In the case of those coaches who have received Canadian Coaching Equivalency and have not gone on to take the A License Course, the aim is to ensure that coaches who have come to Canada with qualifications from all over the world are aware of the content, methodology and teaching principles in place here. Furthermore, it is an effort to ensure consistency in the expectations of the way coaches work with players in Canada.
If I have taken the A License Course since passing the B License-National Course do I need to “audit” the B License-National Course?
No. If a coach has gone on to take the A License Program, he/she has experienced the same coaching methodology and more. The fact that he/she may not have been successful on the A License does not take away from the fact that they have gained insight into the methodology& teaching principles being used by the CSA since 2006.
How do I know when I need to apply for Re-Licensing?
Every Coaching License issued has a date of issue and an expiry date on it. The letter you receive along with that License Certificate would also inform you of the date of expiry. The date of expiry is always December 31, of the year your License Certificate is due to expire.
How do I know if I’m required to “audit” the course this year?
As an example, if your License Certificate was issued in 2005 you should have applied for automatic renewal by contacting the CSA Director of Coaching on or before December 31, 2009. If you didn’t do that then you need to audit the B License-National Course. If you did take advantage of automatic renewal your License would have been valid until December 31, 2013. If you did not apply again for automatic renewal by that time then you need to audit the B License-National Course.
If my License was automatically renewed before this process began and it is still valid beyond this year, will I need to “audit” the course the next time I need to apply for Re-Licensing?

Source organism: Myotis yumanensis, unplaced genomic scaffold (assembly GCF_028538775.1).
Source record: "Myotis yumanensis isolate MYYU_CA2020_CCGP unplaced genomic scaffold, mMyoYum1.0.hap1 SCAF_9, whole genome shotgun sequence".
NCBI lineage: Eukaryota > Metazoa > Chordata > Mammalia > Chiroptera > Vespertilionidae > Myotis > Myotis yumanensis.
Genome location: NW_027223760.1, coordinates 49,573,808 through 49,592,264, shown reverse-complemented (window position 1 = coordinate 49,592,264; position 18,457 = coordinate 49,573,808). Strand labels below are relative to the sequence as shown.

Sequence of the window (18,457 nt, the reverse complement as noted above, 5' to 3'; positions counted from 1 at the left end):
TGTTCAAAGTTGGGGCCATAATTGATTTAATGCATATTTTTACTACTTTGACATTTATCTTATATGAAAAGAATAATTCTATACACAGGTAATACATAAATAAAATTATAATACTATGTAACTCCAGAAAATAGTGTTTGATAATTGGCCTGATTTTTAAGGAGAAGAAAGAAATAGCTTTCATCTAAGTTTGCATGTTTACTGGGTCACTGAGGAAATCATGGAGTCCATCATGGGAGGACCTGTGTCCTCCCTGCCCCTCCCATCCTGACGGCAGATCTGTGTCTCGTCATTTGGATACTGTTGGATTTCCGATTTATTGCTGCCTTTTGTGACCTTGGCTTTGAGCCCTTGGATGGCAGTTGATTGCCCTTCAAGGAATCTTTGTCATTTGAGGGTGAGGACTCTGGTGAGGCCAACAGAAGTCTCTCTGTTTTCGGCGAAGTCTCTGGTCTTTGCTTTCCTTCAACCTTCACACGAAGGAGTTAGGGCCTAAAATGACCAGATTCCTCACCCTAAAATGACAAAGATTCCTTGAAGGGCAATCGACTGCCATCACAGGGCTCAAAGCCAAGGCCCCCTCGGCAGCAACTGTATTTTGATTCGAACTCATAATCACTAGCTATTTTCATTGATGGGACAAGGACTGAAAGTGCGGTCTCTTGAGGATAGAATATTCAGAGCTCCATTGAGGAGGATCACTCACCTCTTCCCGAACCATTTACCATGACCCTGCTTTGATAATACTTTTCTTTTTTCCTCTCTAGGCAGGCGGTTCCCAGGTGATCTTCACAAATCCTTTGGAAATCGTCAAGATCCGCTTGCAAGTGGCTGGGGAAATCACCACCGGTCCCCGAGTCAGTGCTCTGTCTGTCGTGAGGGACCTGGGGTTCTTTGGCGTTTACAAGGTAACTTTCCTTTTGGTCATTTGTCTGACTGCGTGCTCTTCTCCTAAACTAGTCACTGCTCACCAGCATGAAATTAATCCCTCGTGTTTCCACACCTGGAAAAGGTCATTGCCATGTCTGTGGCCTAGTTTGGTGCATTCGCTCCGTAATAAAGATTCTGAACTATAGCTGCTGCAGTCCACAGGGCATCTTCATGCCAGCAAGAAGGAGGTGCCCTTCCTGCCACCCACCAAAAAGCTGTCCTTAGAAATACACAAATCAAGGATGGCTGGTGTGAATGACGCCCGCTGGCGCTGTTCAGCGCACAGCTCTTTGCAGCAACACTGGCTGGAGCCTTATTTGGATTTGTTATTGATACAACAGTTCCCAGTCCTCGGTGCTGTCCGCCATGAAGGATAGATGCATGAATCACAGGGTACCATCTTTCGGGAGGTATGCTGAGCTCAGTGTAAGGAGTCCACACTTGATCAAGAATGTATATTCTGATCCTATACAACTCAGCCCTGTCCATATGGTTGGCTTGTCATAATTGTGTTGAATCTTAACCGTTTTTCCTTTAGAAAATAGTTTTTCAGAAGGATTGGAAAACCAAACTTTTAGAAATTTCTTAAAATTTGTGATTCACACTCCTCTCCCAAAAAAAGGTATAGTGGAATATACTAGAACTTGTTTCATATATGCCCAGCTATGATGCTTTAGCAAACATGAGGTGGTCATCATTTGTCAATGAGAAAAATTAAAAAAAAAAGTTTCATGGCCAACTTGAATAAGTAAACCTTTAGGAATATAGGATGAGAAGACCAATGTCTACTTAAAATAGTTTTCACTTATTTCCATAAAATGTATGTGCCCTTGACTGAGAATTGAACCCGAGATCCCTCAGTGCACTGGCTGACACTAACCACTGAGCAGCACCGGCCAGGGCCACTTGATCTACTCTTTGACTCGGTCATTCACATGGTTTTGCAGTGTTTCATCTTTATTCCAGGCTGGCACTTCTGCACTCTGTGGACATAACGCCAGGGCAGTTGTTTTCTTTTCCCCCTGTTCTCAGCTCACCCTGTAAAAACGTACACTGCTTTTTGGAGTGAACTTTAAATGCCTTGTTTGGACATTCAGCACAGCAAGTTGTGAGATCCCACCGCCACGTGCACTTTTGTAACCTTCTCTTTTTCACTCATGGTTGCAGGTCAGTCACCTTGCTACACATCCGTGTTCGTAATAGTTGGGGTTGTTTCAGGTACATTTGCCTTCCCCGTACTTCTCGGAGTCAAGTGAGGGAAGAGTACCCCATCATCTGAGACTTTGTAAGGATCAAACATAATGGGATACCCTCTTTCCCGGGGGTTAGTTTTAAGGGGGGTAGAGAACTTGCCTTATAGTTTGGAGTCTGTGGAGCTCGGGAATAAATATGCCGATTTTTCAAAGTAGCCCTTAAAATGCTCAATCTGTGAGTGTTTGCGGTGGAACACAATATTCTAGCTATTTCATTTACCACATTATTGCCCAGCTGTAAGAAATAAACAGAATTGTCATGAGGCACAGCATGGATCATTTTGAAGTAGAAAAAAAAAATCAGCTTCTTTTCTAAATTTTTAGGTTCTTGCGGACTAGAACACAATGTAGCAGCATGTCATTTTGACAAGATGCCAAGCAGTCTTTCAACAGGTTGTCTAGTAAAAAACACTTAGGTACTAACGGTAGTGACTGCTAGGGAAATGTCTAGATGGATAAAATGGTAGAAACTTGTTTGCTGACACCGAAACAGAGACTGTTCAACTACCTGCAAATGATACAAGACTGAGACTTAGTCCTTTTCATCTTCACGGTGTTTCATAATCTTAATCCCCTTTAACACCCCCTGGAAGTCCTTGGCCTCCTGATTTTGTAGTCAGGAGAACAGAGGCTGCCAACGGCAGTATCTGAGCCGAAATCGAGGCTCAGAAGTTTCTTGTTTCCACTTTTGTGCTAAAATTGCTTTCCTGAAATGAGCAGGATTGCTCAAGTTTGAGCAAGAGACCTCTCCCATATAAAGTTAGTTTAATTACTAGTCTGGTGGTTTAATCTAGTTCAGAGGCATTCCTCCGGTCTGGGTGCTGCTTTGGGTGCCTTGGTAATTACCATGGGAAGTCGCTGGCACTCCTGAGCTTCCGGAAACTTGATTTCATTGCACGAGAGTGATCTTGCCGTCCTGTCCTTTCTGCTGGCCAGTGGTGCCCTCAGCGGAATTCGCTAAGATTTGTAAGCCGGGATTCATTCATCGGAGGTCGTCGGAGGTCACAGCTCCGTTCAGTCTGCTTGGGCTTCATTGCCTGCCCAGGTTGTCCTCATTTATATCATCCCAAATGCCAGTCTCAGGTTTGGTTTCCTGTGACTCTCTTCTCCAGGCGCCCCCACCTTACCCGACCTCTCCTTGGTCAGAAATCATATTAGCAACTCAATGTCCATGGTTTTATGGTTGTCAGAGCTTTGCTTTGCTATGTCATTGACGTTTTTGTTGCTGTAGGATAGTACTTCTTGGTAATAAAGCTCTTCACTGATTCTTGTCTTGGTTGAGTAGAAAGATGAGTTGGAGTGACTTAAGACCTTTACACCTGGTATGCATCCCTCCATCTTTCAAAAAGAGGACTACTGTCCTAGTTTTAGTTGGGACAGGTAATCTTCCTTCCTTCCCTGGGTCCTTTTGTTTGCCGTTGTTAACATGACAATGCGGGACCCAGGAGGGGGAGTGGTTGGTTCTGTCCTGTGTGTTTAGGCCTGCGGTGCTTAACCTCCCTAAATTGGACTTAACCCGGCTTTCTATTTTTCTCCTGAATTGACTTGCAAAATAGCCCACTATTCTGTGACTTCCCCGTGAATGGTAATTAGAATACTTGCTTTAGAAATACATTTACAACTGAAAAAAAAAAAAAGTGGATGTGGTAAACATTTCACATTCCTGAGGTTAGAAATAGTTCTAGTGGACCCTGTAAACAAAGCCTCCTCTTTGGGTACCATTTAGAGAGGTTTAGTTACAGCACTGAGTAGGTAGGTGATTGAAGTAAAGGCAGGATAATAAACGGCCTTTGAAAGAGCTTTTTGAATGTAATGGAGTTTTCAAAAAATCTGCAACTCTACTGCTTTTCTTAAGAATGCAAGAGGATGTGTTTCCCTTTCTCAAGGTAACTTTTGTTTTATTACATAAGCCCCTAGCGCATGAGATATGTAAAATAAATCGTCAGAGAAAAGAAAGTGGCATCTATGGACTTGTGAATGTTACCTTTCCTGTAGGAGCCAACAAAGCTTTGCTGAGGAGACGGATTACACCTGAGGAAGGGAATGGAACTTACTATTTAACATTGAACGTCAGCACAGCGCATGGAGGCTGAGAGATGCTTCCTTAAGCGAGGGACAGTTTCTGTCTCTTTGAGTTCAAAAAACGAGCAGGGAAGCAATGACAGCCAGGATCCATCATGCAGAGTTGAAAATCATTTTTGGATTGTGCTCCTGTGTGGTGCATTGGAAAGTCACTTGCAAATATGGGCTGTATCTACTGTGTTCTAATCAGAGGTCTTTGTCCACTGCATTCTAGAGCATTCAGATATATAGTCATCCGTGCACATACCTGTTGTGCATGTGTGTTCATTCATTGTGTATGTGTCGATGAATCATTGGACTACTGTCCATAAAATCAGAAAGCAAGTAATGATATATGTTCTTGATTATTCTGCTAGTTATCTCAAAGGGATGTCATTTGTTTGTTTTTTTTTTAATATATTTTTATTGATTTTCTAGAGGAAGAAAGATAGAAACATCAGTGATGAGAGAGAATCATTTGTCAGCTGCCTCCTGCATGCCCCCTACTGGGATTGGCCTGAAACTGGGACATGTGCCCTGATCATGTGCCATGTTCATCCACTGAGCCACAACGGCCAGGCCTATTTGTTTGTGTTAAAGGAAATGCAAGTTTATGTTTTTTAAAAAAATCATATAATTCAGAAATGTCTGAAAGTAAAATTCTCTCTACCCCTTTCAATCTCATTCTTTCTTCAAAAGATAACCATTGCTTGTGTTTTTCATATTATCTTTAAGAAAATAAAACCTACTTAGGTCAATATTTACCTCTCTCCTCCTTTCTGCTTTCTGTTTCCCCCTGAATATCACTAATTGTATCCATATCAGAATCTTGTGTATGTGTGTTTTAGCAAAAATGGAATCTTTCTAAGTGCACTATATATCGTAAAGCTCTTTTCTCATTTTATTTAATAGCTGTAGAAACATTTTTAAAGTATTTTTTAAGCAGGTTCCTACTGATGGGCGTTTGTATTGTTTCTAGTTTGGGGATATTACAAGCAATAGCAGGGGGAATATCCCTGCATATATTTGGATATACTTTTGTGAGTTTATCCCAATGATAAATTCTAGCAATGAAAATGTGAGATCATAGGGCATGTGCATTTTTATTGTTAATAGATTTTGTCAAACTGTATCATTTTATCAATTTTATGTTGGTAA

Yes, you will but not until the year your License is due to expire.
Do I have to audit the course every time I apply for Re-Licensing in the future?
No. Once you have audited the B License-National Course as part of the Re-Licensing process you will not have to do so the next time you are due for Re-Licensing. In two years we will be moving towards a system requiring Ongoing Professional Development for all Licensed Coaches. This will require coaches to take part in a selection of approved PD courses, seminars, etc, during the term that their License is valid, following which they will be Re-Licensed for an another five years.
When I audit a course for Re-Licensing purposes do I have to take any practical or theory exams again?
No. You will take part as a member of the course during the “learning phase” but you will not be required to take part in the practical or theory exams.
What does auditing the course involve?
You will take part as a member of the course during the “learning phase”, which means you will take part in practical coaching demonstrations, participant practice sessions, classroom session and projects assigned during the week. You will not, however, be required to take part in the practical or theory exams at the end of the week. In fact you will only attend the course for the “learning phase” after which you may return home. Shortly after would you will receive your new License Certificate valid for five years.
Once I have been Re-Licensed how long will my License be valid?
Your new License Certificate will be valid for five (5) years. That is until December 31, of the fifth (5th) year.
Application Forms for Licensing Courses are posted on the Coach Corner Web Page and those wishing to Audit a course may indicate their desire to do so by checking the appropriate box and filling out the Form accordingly. All Courses are run on a residential basis. If you have any further questions please contact:
If you have any additional questions please contact:
Coordinator, Coaching & National Teams
Canadian Soccer Association
237 Metcalfe Street
Tel: (613) 237-7678